Normally I listen to a Hungarian radio station called Klub Rádió, which is a way for me to keep in touch with Hungary, it is also one of the few remaining independent media outlets so I find it important to support it. But my favourite radio programme are probably podcasts like The Point of Everything or This American Life, both are really fun to listen to.

Your signature dish if cooking?

It is an odd one but I make a very nice spinach and sweet potato dahl. It is very comforting and a bit spicy and really lovely on rainy winter days.

Favourite restaurant?

It has to be Miyazaki on Friar Street. It’s brilliant, I used to live very near and it reminds me of lovely times and treats.

Last book you read?

Autumn by Ali Smith.

Best book you read?

Agua Viva by Clarice Lispector (I am really under its spell at the moment).

Last album/CD/download you bought?

Off The Map by The Silkroad Ensemble.

Favourite song?

I’m not sure if I have a favourite song. But one I’m listening to a lot lately is Ezt is Elviszem Magammal by KisTehén. It is great and somehow represents a lot of how I feel about leaving countries in the way that maybe it is not quite possible, and that places just become accumulative somewhere inside. The lyrics are by a wonderful Hungarian poet, Virág Erdos, and it is basically a list of things one takes: dreams, expectations of others, city squares, childhood teddys, landscapes, etc.

One person you would like to see in concert?

Hilary Woods. She is headlining Quarter Block Party. I got introduced to her by Aisling and Caoilian, who are programming the music side of the festival, and I am really looking forward to hearing her play in the Triskel in February.

Morning person or night owl?

A morning person, definitely. This is also why I programme the day-time things at Quarter.

Your proudest moment?

I am always very proud when we get to the end of Quarter Block Party. Not sure if it is a proudest moment, but we have a tradition of having the Sing Along Social as the closing event and people seem happy and relieved. It is often the moment the whole festival team is finally together after a crazy, busy weekend and being somehow part of this moment is super-proud.

Spendthrift or saver?

Spendthrift. I never have a lot of money to spend and I am quite good at budgeting, but no, not really a saver. I spend any money I have on books and flights.

Name one thing you would improve in your area in which you live?

When I lived full-time in Cork, I lived in Friar Street. Friar Street is great. But obviously, as the public art programmer of a festival on North and South Main Street, my heart and concerns are there. I would love to see laneways opened and the large vacant buildings/plots even temporarily utilised by local traders. There is a really special and old tradition of trading that is still alive on North Main Street and I would love if this was nurtured and the colourful community allowed to flourish. So I would especially like if old routes were reopened and unused spaces used more. To create more vigour and movement.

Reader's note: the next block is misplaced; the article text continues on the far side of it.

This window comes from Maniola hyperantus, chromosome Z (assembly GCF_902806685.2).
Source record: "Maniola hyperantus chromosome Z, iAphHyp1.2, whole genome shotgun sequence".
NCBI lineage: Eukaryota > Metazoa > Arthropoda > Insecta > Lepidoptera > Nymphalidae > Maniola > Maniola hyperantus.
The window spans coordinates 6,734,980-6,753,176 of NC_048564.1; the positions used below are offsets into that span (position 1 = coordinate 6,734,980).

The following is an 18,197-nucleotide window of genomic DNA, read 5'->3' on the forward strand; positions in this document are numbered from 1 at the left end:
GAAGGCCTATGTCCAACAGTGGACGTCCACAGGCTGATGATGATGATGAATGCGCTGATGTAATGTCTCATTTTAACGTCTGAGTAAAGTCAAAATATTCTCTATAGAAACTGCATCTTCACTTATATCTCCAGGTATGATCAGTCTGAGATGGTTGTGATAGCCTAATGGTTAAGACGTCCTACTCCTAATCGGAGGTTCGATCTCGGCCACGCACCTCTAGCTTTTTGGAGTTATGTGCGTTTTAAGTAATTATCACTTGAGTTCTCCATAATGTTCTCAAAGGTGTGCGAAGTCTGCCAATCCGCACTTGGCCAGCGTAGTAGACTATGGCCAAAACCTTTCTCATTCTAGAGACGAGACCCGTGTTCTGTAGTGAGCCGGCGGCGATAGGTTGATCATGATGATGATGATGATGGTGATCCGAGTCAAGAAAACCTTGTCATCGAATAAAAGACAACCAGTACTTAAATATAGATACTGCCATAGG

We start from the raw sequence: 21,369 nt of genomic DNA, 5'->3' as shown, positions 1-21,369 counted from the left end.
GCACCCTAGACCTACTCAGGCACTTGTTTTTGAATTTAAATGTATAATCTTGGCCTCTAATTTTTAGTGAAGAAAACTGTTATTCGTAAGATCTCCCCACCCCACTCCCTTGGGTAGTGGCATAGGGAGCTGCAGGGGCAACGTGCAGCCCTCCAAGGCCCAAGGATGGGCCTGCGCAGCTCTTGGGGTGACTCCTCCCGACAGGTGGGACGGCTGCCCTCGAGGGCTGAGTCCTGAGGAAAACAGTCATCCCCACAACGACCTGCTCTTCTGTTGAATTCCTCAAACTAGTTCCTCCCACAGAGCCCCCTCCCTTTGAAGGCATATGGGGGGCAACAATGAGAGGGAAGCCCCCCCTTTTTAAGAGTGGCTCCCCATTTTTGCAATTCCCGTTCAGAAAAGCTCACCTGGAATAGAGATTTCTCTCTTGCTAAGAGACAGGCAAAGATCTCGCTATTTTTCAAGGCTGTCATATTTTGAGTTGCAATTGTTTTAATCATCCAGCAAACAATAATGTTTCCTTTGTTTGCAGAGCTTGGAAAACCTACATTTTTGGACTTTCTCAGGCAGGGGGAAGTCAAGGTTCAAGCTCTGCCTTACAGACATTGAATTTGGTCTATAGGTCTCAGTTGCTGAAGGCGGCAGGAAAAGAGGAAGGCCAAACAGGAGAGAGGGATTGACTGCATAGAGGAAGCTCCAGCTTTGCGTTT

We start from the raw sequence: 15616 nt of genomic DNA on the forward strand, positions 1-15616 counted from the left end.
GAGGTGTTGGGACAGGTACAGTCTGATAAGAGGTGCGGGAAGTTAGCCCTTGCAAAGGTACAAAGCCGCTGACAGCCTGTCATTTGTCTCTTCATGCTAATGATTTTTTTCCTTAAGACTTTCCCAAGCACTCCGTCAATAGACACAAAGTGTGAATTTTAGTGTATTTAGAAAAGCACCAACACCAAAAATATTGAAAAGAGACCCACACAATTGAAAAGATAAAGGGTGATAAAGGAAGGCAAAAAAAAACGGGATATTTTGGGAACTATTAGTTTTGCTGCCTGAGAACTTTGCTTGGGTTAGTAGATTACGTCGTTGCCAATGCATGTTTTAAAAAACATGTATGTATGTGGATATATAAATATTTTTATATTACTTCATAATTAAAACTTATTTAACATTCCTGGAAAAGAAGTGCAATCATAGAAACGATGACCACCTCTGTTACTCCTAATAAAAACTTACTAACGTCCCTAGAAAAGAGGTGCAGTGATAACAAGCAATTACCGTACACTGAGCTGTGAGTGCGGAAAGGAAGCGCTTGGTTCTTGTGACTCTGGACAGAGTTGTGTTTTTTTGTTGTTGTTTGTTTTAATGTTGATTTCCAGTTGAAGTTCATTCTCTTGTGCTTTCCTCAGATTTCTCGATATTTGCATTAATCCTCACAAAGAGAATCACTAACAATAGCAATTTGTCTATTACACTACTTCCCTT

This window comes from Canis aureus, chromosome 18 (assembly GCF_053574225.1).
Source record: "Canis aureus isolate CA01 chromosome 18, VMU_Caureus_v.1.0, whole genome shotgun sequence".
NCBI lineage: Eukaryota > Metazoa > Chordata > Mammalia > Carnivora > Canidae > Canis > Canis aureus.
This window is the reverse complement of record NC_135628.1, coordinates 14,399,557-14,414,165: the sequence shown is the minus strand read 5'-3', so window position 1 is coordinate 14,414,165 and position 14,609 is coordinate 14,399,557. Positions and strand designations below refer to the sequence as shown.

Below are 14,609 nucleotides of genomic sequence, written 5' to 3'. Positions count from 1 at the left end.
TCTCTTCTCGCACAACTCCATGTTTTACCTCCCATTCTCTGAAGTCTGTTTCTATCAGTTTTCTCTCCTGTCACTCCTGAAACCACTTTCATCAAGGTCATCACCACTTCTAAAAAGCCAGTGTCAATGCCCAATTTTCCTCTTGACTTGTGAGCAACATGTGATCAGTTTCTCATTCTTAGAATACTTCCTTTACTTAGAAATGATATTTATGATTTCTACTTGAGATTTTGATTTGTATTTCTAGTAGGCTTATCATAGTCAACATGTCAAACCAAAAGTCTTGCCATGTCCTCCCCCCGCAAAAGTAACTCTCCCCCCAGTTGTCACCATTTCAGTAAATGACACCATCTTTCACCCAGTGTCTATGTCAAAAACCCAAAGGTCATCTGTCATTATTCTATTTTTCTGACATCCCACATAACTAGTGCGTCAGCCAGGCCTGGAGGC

What makes you happy?

Little things. Sometimes entirely small things can make me happy. Silly jokes, kindnesses, pretty sunsets anything really. This also means small things make me sad, but I learnt to really appreciate my own availability to emotions (and the world). I think this is a lot to do with what I do, also with Quarter Block Party.

How would you like to be remembered?

I am not sure if I ever think about this. But maybe as kind.

What else are you up to at the moment?

I’m in Brussels busy organising a series of talks for artists from different backgrounds and also trying to find funding to launch a magazine in Cologne with an Iranian friend. I’m looking forward to returning to Cork soon and getting into the swing of things for Quarter Block Party.


The Quarter Block Party is set to inject colour, energy, and life, into Cork city from Friday, February 8 to Sunday, February 10.

The festival will sprawl through the city’s streets and venues with more than 50 music, art, and theatre performances.

There will be an exciting range of pop-up and public art events in the shops and outdoor spaces to discover some of the freshest high-calibre artists in music, theatre and dance.

Tickets available now. See